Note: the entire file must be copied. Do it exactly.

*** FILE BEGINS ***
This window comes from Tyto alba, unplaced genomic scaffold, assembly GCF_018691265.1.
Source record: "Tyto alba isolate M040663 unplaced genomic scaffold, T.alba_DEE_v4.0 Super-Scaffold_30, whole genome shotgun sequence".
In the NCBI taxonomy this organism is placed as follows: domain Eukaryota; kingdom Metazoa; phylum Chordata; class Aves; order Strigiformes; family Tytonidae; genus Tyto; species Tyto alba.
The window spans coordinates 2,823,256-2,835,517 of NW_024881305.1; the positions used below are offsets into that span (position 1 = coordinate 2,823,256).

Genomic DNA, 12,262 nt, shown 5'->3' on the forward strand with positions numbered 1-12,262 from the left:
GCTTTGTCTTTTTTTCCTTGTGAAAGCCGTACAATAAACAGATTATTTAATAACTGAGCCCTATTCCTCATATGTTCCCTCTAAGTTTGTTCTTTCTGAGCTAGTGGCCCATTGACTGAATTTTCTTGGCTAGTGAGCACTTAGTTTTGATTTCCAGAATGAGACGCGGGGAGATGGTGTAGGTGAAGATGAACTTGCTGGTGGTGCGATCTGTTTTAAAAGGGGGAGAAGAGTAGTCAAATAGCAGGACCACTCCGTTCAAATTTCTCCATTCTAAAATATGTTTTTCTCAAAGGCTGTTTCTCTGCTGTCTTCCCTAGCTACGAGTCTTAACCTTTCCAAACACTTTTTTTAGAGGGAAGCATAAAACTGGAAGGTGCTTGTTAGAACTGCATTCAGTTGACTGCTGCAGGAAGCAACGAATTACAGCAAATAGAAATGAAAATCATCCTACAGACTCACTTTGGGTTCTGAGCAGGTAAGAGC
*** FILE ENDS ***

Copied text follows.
This window comes from Tyto alba, unplaced genomic scaffold, assembly GCF_018691265.1.
Source record: "Tyto alba isolate M040663 unplaced genomic scaffold, T.alba_DEE_v4.0 Super-Scaffold_30, whole genome shotgun sequence".
In the NCBI taxonomy this organism is placed as follows: domain Eukaryota; kingdom Metazoa; phylum Chordata; class Aves; order Strigiformes; family Tytonidae; genus Tyto; species Tyto alba.
The window spans coordinates 2,823,256-2,835,517 of NW_024881305.1; the positions used below are offsets into that span (position 1 = coordinate 2,823,256).

Genomic DNA, 12,262 nt, shown 5'->3' on the forward strand with positions numbered 1-12,262 from the left:
GCTTTGTCTTTTTTTCCTTGTGAAAGCCGTACAATAAACAGATTATTTAATAACTGAGCCCTATTCCTCATATGTTCCCTCTAAGTTTGTTCTTTCTGAGCTAGTGGCCCATTGACTGAATTTTCTTGGCTAGTGAGCACTTAGTTTTGATTTCCAGAATGAGACGCGGGGAGATGGTGTAGGTGAAGATGAACTTGCTGGTGGTGCGATCTGTTTTAAAAGGGGGAGAAGAGTAGTCAAATAGCAGGACCACTCCGTTCAAATTTCTCCATTCTAAAATATGTTTTTCTCAAAGGCTGTTTCTCTGCTGTCTTCCCTAGCTACGAGTCTTAACCTTTCCAAACACTTTTTTTAGAGGGAAGCATAAAACTGGAAGGTGCTTGTTAGAACTGCATTCAGTTGACTGCTGCAGGAAGCAACGAATTACAGCAAATAGAAATGAAAATCATCCTACAGACTCACTTTGGGTTCTGAGCAGGTAAGAGC